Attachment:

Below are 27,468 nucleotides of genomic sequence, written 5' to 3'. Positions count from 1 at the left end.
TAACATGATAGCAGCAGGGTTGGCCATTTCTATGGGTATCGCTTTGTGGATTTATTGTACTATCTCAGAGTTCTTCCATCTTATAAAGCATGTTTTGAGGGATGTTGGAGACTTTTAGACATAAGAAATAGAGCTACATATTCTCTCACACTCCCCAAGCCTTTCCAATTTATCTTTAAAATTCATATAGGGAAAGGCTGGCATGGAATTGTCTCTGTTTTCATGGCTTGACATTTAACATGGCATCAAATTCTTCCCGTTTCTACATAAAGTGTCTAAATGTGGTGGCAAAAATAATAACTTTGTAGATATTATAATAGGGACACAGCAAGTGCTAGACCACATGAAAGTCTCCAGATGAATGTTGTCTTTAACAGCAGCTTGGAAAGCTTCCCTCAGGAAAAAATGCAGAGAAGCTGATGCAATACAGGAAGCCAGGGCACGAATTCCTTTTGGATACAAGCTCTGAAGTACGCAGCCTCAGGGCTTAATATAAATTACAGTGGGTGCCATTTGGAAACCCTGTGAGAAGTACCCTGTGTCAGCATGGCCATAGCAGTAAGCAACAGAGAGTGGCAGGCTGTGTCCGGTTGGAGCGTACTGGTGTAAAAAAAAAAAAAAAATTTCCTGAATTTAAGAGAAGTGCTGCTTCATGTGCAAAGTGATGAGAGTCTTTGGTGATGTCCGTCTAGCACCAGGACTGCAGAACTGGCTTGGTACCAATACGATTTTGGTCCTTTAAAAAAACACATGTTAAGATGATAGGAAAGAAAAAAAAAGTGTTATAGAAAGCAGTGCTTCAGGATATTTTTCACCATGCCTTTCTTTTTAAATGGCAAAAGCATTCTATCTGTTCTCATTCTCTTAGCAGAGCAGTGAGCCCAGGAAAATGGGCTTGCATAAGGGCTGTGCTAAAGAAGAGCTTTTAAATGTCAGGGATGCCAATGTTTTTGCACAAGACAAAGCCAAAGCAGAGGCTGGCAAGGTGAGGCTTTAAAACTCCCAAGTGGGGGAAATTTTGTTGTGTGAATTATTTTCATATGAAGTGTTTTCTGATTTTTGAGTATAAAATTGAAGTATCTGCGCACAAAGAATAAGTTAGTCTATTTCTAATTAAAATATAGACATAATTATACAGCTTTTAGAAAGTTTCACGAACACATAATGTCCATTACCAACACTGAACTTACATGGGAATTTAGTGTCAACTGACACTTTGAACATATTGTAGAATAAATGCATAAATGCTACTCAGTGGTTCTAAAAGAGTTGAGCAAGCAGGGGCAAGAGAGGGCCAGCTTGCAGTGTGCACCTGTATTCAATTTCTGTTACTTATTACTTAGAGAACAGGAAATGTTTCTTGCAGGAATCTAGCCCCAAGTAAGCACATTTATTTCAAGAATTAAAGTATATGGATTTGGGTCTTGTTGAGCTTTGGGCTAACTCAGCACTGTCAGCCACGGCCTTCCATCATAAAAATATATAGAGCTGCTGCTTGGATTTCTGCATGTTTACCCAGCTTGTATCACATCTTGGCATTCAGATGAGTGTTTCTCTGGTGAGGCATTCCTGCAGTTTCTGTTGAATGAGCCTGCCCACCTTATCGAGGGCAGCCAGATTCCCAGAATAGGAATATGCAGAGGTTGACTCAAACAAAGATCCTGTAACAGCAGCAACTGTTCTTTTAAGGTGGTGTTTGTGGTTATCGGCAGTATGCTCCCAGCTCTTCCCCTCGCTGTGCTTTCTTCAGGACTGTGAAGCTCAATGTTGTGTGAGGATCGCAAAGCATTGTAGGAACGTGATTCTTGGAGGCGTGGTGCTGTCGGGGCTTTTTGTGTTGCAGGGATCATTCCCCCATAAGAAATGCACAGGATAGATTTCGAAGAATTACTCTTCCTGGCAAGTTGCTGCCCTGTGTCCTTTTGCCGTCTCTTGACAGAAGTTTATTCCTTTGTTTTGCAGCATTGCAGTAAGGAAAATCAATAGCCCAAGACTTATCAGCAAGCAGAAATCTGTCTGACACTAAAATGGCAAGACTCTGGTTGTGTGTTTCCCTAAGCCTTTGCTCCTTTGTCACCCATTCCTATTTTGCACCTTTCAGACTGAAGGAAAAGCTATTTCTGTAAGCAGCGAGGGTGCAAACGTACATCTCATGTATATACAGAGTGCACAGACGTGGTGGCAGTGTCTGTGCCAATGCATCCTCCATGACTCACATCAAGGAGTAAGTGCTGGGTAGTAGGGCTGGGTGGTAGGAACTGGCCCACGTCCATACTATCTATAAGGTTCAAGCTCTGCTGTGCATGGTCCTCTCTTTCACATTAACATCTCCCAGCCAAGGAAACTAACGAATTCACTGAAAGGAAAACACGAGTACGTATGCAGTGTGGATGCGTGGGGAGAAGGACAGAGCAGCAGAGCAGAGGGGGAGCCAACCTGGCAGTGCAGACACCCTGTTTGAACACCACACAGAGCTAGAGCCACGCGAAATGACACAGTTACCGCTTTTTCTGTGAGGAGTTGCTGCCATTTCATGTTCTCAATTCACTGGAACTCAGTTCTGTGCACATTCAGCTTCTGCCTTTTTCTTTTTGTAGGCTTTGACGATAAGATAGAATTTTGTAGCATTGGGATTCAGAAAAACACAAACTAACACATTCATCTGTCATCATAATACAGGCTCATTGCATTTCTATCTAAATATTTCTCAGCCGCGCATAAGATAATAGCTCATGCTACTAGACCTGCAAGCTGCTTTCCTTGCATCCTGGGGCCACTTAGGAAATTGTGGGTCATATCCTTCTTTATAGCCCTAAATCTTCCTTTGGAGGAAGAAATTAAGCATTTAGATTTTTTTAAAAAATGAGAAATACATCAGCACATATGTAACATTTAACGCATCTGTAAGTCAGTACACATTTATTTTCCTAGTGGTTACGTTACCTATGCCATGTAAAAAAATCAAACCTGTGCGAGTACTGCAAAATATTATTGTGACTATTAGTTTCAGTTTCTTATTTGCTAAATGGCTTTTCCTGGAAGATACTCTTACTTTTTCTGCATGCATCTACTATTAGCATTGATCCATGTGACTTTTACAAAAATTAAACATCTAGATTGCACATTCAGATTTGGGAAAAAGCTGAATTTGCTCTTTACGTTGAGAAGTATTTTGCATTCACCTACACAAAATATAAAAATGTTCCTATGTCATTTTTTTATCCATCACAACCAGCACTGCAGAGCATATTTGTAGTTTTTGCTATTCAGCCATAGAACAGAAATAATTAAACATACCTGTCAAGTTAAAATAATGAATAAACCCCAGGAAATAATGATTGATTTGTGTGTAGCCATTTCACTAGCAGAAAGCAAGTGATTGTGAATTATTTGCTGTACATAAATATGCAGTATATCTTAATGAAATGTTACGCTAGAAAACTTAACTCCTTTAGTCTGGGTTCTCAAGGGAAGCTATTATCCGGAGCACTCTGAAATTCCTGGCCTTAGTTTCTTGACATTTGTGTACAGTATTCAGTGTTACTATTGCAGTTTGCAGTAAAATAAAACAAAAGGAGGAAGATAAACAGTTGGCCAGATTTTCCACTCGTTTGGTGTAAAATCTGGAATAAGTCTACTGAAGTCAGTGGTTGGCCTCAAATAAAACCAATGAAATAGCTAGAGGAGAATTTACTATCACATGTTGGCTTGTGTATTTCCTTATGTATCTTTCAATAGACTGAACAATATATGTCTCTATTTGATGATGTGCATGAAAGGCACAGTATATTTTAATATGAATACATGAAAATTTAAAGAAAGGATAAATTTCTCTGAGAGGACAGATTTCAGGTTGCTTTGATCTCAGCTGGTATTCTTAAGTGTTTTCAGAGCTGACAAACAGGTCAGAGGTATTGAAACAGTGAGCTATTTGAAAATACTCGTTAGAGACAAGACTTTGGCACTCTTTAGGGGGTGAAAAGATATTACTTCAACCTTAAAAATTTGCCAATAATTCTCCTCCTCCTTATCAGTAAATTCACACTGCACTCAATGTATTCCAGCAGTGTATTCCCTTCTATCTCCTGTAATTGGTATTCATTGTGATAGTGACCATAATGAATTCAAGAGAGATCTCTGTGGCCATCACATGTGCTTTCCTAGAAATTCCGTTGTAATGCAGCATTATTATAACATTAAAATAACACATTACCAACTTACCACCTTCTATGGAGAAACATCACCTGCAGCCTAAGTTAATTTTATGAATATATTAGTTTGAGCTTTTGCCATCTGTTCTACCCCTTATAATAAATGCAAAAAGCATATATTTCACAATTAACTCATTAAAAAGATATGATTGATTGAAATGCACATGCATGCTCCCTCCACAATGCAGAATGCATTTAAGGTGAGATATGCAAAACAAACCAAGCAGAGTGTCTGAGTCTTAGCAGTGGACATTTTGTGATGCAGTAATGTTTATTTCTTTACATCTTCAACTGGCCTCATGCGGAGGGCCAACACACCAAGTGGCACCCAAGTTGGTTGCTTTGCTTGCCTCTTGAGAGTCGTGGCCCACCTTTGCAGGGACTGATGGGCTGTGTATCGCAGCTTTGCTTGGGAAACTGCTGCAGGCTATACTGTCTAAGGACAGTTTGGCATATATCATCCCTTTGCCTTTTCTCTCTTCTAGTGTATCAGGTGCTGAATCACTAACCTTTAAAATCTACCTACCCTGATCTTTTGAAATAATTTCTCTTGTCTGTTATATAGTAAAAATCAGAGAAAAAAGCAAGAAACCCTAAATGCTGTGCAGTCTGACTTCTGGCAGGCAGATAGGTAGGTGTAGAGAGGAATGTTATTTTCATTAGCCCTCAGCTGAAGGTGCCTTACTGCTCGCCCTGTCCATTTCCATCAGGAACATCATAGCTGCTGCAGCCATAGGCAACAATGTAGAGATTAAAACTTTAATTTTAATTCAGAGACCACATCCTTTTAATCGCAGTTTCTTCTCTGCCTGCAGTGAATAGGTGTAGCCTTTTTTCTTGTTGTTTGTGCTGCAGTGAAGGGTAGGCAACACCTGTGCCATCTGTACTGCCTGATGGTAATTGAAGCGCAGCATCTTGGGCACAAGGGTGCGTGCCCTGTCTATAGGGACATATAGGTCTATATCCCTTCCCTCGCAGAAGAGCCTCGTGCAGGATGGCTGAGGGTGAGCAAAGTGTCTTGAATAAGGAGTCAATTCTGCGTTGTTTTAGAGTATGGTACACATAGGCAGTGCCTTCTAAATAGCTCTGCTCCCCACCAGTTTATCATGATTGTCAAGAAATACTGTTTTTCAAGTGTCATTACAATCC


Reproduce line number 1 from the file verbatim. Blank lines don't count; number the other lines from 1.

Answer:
Below are 27,468 nucleotides of genomic sequence, written 5' to 3'. Positions count from 1 at the left end.